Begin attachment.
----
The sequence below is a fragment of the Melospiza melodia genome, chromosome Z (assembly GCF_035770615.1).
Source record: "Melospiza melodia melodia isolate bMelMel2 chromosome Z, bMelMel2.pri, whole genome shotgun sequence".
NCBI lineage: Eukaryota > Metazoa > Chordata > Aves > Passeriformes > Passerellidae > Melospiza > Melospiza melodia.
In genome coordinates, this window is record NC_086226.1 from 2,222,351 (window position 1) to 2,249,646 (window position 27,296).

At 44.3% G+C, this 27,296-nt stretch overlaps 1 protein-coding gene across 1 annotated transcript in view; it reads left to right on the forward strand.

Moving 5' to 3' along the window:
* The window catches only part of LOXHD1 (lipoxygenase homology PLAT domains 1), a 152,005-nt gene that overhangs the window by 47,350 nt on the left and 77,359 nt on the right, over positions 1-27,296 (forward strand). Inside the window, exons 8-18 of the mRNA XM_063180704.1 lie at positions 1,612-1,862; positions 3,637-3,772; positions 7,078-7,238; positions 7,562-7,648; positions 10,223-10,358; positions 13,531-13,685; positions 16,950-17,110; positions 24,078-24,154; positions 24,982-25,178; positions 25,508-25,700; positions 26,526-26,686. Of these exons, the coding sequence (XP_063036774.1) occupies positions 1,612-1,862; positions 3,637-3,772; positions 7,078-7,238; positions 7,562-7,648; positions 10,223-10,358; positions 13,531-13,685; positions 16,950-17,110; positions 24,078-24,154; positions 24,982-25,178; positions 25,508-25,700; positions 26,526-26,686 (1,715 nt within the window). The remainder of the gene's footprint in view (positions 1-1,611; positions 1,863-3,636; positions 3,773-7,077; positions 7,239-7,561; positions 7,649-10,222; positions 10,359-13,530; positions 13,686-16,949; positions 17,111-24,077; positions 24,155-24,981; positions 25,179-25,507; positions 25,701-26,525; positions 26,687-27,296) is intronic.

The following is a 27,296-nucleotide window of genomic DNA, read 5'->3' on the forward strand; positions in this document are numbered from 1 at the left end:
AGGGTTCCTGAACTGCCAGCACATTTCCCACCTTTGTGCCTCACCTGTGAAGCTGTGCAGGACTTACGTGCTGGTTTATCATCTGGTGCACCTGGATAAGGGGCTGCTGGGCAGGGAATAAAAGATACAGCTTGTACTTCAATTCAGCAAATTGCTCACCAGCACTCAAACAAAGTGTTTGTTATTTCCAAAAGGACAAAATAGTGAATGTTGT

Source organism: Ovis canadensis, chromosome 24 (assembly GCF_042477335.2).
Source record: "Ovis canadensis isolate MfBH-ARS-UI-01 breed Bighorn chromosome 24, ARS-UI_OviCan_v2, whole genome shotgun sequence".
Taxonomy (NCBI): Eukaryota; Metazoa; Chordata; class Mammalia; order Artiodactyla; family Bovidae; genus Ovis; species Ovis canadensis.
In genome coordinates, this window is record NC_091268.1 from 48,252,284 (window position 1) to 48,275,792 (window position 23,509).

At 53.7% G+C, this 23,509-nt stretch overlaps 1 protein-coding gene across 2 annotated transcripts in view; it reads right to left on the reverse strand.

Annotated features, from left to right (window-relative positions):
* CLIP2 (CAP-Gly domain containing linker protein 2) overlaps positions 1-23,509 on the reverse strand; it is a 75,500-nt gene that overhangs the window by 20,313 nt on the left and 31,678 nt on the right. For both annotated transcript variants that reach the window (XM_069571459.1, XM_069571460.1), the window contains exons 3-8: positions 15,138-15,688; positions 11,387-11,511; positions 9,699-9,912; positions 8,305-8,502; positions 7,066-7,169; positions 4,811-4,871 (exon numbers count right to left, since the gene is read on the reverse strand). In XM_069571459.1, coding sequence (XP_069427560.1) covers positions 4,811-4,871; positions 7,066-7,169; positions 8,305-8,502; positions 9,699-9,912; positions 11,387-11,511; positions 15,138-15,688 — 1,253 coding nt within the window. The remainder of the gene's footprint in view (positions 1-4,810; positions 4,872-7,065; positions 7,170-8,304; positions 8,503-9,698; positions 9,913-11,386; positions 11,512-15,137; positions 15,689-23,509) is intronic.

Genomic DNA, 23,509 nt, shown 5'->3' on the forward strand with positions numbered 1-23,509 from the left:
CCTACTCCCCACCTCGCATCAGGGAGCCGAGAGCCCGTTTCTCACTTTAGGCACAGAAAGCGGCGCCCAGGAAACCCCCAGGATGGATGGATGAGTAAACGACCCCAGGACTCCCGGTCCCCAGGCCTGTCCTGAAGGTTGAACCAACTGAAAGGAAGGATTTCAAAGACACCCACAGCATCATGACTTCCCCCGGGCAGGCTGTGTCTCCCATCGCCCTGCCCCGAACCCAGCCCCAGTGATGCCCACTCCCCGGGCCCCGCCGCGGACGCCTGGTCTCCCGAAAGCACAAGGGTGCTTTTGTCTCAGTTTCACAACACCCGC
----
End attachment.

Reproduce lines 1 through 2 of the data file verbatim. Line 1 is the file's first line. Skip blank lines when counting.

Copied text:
The sequence below is a fragment of the Melospiza melodia genome, chromosome Z (assembly GCF_035770615.1).
Source record: "Melospiza melodia melodia isolate bMelMel2 chromosome Z, bMelMel2.pri, whole genome shotgun sequence".